Assessing historical sediment connectivity in a mesoscale catchment using multi-temporal aerial photographs

Llena M., Cavalli M., Vericat D., Smith M., 2017, Assessing historical sediment connectivity in a mesoscale catchment using multi-temporal aerial photographs, European Geosciences Union - General Assembly 2017, Vienna (Austria), 23/04/2017-28/04/2017,
URL: http://www.cnr.it/prodotto/i/369793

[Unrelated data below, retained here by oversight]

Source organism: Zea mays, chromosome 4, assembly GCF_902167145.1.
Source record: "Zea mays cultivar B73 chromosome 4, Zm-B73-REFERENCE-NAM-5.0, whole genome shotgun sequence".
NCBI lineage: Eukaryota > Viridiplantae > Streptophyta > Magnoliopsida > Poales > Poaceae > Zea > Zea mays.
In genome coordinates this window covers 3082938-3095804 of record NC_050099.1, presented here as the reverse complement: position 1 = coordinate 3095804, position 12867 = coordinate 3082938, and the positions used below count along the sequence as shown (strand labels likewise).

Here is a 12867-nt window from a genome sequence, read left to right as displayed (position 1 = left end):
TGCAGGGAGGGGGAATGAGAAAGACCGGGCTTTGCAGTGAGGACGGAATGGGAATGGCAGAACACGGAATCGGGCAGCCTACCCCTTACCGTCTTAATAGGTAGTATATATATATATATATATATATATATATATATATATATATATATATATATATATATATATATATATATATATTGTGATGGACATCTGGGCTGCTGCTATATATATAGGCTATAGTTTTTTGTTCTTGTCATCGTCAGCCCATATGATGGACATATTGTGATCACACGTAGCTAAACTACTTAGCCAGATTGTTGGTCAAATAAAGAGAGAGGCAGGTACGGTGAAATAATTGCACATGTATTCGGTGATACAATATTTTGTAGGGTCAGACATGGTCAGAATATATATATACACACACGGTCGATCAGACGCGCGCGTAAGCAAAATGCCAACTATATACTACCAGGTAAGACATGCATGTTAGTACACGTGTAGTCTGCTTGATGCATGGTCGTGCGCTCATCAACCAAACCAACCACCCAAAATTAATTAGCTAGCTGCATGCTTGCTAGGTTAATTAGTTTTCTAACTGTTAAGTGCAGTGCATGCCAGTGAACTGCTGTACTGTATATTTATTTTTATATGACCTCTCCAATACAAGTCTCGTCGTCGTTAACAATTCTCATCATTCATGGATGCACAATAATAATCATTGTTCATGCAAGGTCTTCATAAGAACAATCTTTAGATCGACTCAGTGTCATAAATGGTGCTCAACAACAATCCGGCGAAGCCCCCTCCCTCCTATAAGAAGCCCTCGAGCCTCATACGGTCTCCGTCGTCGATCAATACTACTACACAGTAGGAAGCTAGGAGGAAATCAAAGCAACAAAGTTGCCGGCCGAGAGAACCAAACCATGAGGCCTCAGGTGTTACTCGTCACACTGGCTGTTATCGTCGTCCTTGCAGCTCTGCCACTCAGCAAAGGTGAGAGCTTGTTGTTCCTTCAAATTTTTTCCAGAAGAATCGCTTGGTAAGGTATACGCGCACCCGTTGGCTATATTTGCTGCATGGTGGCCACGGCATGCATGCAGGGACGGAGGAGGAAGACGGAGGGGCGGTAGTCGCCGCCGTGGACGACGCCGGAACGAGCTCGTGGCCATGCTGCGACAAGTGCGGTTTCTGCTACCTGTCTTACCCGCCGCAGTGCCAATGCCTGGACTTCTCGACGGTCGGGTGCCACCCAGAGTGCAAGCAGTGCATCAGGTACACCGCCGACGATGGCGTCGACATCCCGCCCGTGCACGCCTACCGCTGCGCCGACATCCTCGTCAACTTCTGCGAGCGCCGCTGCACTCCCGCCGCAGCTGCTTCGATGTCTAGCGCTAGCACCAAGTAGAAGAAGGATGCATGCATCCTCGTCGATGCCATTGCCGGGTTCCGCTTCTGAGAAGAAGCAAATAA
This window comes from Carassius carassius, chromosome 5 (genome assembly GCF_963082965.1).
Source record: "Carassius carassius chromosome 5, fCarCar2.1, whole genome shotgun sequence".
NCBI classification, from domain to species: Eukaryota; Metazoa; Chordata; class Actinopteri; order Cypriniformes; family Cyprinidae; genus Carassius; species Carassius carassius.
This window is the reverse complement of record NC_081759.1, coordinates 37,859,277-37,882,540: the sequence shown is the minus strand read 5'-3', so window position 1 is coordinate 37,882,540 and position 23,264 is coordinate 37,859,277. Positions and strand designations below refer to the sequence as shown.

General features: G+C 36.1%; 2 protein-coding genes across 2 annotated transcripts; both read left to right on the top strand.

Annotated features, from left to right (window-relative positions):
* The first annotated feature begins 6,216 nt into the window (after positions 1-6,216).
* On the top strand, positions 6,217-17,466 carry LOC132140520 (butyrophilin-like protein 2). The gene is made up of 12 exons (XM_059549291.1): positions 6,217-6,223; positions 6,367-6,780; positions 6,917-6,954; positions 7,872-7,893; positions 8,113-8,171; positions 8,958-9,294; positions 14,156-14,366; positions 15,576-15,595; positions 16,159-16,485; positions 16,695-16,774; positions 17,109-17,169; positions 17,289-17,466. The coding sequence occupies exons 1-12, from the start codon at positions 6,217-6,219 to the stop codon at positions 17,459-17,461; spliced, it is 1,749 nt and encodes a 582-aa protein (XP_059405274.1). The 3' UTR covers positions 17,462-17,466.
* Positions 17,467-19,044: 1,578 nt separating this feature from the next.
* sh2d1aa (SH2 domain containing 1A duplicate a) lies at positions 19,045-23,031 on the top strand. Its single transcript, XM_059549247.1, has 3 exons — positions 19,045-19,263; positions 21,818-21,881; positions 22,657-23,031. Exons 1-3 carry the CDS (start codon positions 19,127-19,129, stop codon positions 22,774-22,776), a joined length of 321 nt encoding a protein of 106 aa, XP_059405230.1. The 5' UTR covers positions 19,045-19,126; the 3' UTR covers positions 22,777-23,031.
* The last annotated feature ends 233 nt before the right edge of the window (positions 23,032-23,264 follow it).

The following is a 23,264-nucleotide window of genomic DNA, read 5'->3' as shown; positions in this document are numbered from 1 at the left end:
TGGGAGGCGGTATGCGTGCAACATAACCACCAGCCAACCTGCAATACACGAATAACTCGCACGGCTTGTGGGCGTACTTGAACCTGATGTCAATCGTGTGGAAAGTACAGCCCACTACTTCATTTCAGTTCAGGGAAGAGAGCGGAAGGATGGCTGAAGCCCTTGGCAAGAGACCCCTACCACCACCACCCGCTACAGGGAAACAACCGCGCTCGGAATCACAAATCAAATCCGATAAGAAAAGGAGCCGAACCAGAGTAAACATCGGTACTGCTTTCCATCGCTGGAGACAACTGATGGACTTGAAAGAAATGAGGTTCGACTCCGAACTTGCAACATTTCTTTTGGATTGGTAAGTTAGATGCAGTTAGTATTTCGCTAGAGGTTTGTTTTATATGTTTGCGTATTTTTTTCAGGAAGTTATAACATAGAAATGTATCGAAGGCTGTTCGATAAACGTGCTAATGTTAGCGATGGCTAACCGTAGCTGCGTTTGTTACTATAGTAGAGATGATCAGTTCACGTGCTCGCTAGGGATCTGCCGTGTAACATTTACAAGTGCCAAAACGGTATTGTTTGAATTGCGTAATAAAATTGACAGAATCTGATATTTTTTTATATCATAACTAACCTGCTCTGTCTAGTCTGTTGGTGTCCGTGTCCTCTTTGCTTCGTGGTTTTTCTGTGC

Land uses changes interfere on sediment production and delivery in fluvial channel networks. The study of the evolution of sediment connectivity associated with different land use changes is prerequisite for a better understanding of sediment budgets and associated processes. Previous studies examined historical changes of sediment connectivity, but most are based on indices of sediment connectivity (IC) estimated by means of_ (i) a single Digital Elevation Model (DEM), usually the most recent; and (ii) a weighting factor parameter, used in IC as a proxy of the impedance to sediment fluxes, that is assessed based on land use properties. However, some structural or geomorphological elements determined by both natural processes (e.g. rock falls) and human impacts (e.g. land uses changes) may have fundamental influences on connectivity, especially in a mountain areas typically affected by mass movements and strong land crop abandonment during the 20th century. Therefore, all these elements are able to modify landscape properties and, consequently, sediment connectivity. Within this context, the objective of this work is to develop and apply a workflow to extract historical IC maps using different information that can be obtained from historical aerial photos. A prerequisite of the analysis is to reconstruct the land use and the landscape properties at the period in which the IC is estimated. The analysis consists of three interrelated steps_ extraction of historical ortophotomaps and point clouds from historical photos (aerial photos from 1957 and 1977) in the Upper River Cinca (Southern Pyrenees), derivation of land use maps and topographic models for those periods, and assessment and comparison of historical sediment connectivity in contrasted sub-catchments exhibiting variable degrees of land use change. The study of changes on sediment connectivity through time may provide valuable information to understand some of the floodplain and channel adjustments that are observed in the majority of the fluvial systems experiencing massive land use changes in their headwaters during the middle of the 20th century.

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